Ray Paulick has a thought-provoking article on his site today about California thoroughbred racing thinking of going back to dirt racetracks. He calls it "Priority #1, Horses or Horseplayers"
Southern California-based trainer Bob Hess crystallized the often toxic debate over synthetic tracks as well as anyone I’ve talked with on the subject: “My horses are happy on it, and they’re lasting a lot longer,” said Hess, a 44-year-old, second generation horseman and a graduate of Stanford University. “My clients are getting more bang for their buck. But without gamblers, we are nothing: there are no purses and no owners. The reality is the gamblers hate this shit. They have no confidence in it. From what they tell me, it’s inconsistent and changes from track to track. Most gamblers tend to play speed, and if you play speed out here, you’re screwed.”
He goes on to talk about the death rate on synth versus dirt and how we balance the two for the betterment of racing.
In betting, I am neither pro or anti-synth. I started betting thoroughbreds seriously late in the game. I learned to play plastic tracks and have no problem with them for betting. If I had played all my life at a venue that changed, I probably would have thought differently. We hate change, that is obvious and understandable.
Being indifferent to the surface for my handicapping, I do not really care (other than my respect for horseplayers who do not like them), but what I do care about are the horses. When people within the business (we see this especially from old-time cappers in the Daily Racing Form) rail on synthetics, that is fine, however what is not fine to me is they never offer an alternative to help the horses.
Unlike harness racing where horses very rarely break down and die, in the runners it happens fairly often. It makes me sick to my stomach and I often turn the days racing off whenever I see it. It might be "part of the game" for some, however I have a visceral reaction to breakdowns, and it is more than part of the game for me. On that front, synthetics seem to help:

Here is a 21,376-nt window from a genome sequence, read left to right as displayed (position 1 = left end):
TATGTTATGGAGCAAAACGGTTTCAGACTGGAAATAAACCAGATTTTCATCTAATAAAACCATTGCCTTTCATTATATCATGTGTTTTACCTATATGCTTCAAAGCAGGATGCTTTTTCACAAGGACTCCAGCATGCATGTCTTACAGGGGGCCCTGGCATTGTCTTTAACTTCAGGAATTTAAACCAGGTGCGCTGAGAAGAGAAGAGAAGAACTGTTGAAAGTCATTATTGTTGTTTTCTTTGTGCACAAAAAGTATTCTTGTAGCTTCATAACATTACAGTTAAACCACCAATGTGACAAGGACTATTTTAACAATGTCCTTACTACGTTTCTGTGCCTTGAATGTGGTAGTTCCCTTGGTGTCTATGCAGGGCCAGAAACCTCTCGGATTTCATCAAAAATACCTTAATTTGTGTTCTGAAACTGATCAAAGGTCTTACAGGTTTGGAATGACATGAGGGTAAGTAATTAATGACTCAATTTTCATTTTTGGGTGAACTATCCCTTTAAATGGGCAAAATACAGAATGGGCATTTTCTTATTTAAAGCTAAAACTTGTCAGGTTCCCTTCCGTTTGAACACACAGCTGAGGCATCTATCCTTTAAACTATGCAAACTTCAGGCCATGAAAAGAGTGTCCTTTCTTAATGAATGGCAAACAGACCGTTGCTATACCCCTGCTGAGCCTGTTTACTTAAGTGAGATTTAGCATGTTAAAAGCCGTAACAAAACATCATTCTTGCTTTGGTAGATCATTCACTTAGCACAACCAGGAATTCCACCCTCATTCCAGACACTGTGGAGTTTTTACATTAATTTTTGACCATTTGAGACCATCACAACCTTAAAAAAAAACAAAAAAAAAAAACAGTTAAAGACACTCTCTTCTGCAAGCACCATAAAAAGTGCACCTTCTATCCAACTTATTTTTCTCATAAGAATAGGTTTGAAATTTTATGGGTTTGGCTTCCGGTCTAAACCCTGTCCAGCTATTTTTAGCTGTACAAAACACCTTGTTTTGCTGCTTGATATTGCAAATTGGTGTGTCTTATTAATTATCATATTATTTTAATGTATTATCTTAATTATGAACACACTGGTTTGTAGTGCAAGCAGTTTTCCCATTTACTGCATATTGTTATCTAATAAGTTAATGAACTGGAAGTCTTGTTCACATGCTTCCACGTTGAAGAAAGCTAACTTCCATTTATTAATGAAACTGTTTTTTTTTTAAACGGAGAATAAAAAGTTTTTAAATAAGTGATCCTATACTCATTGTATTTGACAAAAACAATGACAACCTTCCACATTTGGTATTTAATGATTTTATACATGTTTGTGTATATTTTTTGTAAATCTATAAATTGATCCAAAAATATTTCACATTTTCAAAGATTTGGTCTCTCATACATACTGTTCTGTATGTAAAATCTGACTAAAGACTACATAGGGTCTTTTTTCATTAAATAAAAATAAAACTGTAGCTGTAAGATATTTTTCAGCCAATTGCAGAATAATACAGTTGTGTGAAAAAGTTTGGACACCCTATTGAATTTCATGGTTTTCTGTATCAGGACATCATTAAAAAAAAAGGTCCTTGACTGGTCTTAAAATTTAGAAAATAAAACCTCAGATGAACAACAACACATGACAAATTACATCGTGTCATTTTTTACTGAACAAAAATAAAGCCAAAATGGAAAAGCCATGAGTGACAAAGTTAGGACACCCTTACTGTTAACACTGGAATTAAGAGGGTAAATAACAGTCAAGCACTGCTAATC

According to statistics compiled by the CHRB’s equine medical director, Dr. Rick Arthur, the number of equine fatalities per 1,000 starts has declined significantly at every track in California. Santa Anita Park, for example, had 2.81 fatalities per 1,000 starts in the four years prior to the synthetic installation; that number has fallen to 1.64 per 1,000 since the conversion. (Hollywood Park has gone from 2.87 to 1.57/1,000; Del Mar from 2.47 to 1.65/1,000; Golden Gate Fields from 3.90 to 1.84/1,000). Click here to see the complete set of statistics.
So do we help horseplayers? Of course we do. But do we do it at the expense of the horses by moving back to what was not working before?
It is ironic to me that some who complain and want to go back to dirt are often the same people who complain that racing is not on mainstream television. Well, with a snapped leg and a faceplant in the homestretch happening way too often, how in the hell can we ever be mainstream?
There has to be a better way. I sincerely hope that racing does not move backwards, it moves forwards and works on finding that better way. Synthetic tracks have problems, but dirt had problems too.
Note - Dick Powell, who runs an ADW with large players, has a good comment on the Paulick piece "When I was a kid, I remember the old-time harness players complaining about the mile track at the Meadowlands when all they knew was the half mile tracks at Yonkers, etc. They adjusted." That goes well with our post below. A generation after mile tracks went mainstream in harness, handicappers flock to them, and many abhor the smaller ovals. Change takes time.